Figure 2. Distribution map of mRNAsi and DEGs in HCC. (A) Distribution map shows the mRNAsi of genes in HCC and control samples from the study published by Malta et al. The X axis is sample type (Normal or Tumor) and the Y axis is mRNAsi. (B) The volcano plot shows the expression profiles of 7498 DEGs in HCC samples compared to normal liver samples from the TGCA database. The low expressing genes (n=394) are shown in green and the high expressing genes (n=7104) are shown in red. The threshold criteria are FDR/fdr=0.01 and log2FC=1.

Identification of gene modules among DEGs in HCC using WGCNA

The 7498 DEGs combined with stemness index data were then analyzed using WGCNA with a soft threshold power (β) value of 8 (Figure 3A). Then, we constructed a cluster dendrogram that grouped co-expressing genes into seven gene modules (GMs) that are shown in different color codes, as analyzed using the hybrid dynamic cutting tree algorithm in Figure 3B. Then, we analyzed the module significance (MS) value by evaluating the correlation between each module and the mRNAsi or epigenetically regulated mRNAsi (EREG-mRNAsi). The modules showing a higher correlation value were ranked higher, thereby indicating the higher significance of the module. As shown in Figure 4A, the degree of correlation is indicated by the color depth and the color codes indicate positive (red) or negative (blue) correlation of the modules to the mRNAsi and the EREG-mRNAsi. Among the seven GMs, the purple module (n=116 DEGs) showed the highest correlation of 0.7 with the mRNAsi, followed by the cyan module (n=44 DEGs) with a correlation co-efficient 0.62. Hence, we chose the purple and cyan modules for further analyses. We constructed a scatter diagram to display the genes in these two modules based on the gene significance (GS) and the module membership (MM) of each gene (Figure 4B, 4C), The X axis in the scatter diagram is MM in modules and the Y axis is GS for mRNAsi. The details of the genes in the scatter diagram are shown in Supplementary Table 2A, 2B.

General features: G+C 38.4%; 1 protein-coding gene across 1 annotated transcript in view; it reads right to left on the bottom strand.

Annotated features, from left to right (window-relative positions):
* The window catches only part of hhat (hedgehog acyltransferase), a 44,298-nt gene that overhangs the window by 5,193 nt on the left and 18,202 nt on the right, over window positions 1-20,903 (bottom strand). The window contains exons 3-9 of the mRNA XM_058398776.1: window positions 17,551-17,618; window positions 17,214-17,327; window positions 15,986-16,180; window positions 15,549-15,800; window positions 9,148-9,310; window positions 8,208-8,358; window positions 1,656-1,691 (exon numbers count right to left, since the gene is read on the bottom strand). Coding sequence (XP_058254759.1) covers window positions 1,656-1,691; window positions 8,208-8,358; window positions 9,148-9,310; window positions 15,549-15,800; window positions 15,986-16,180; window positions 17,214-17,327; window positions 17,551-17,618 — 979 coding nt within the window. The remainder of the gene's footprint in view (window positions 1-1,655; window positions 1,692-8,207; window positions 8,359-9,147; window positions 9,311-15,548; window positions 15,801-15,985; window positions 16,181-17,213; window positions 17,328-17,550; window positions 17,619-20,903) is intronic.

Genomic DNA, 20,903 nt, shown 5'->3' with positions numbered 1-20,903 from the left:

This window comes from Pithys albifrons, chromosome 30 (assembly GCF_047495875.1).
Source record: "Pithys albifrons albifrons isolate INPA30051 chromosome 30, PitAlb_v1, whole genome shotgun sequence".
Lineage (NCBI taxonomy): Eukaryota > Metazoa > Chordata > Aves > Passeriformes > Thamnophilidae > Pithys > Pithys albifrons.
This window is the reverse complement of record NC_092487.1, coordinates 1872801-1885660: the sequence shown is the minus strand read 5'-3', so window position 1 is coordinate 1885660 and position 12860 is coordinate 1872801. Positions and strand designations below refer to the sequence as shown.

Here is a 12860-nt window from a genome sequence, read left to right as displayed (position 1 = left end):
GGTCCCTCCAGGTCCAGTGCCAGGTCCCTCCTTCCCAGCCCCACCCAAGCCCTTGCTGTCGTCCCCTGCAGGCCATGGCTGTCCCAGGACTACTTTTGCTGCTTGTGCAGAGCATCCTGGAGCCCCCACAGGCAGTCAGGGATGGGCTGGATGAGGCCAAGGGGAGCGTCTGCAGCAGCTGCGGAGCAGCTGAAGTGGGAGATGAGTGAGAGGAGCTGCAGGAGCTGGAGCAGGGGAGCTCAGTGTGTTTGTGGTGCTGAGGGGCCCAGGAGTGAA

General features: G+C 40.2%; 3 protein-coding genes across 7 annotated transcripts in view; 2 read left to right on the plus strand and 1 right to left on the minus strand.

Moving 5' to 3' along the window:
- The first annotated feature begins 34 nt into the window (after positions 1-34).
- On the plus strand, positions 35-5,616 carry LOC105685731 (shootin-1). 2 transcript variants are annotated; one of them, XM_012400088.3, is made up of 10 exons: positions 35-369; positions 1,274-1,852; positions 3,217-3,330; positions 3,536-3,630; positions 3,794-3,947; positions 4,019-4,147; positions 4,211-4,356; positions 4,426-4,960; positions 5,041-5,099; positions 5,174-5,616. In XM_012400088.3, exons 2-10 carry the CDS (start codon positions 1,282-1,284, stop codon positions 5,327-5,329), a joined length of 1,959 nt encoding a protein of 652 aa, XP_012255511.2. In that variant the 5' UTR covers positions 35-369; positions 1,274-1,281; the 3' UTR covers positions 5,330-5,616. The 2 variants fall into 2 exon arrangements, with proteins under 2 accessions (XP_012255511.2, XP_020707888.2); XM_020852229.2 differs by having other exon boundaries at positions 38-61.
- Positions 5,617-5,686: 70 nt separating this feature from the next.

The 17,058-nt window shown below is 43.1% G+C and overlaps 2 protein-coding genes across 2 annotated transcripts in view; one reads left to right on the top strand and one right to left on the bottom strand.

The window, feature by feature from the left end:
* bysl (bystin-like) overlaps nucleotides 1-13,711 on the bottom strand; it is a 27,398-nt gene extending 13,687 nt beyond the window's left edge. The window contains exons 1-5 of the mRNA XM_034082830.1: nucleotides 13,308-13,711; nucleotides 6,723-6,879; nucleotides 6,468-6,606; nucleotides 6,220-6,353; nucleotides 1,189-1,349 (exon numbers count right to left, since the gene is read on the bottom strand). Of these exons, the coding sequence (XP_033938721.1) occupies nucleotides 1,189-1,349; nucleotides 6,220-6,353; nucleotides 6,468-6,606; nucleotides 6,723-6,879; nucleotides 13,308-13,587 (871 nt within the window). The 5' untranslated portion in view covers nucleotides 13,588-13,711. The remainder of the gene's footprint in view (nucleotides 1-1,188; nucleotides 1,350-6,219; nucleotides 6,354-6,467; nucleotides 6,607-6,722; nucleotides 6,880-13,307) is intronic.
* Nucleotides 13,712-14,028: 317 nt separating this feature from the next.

Weighted gene co-expression network analysis of HCC transcriptome. (A) The graph shows the scale-free fit index for various soft threshold powers to identify the optimal soft threshold power (β). In the graph on the left, the horizontal axis represents the soft threshold power or β values and the vertical axis represents the scale-free network index (R2). The scale-free characteristics of the gene network are stronger when the R2 value is higher. In the right graph, the horizontal axis represents the soft threshold power or β values, the vertical axis represents the means of all the gene adjacency functions in the corresponding gene module. (B) Identification of co-expressed gene modules in HCC. The different branches of the cluster dendrogram correspond to different gene modules that are represented by different colors. Each piece of the leaves corresponds to a single gene in the module.

Figure 3. Weighted gene co-expression network analysis of HCC transcriptome. (A) The graph shows the scale-free fit index for various soft threshold powers to identify the optimal soft threshold power (β). In the graph on the left, the horizontal axis represents the soft threshold power or β values and the vertical axis represents the scale-free network index (R2). The scale-free characteristics of the gene network are stronger when the R2 value is higher. In the right graph, the horizontal axis represents the soft threshold power or β values, the vertical axis represents the means of all the gene adjacency functions in the corresponding gene module. (B) Identification of co-expressed gene modules in HCC. The different branches of the cluster dendrogram correspond to different gene modules that are represented by different colors. Each piece of the leaves corresponds to a single gene in the module.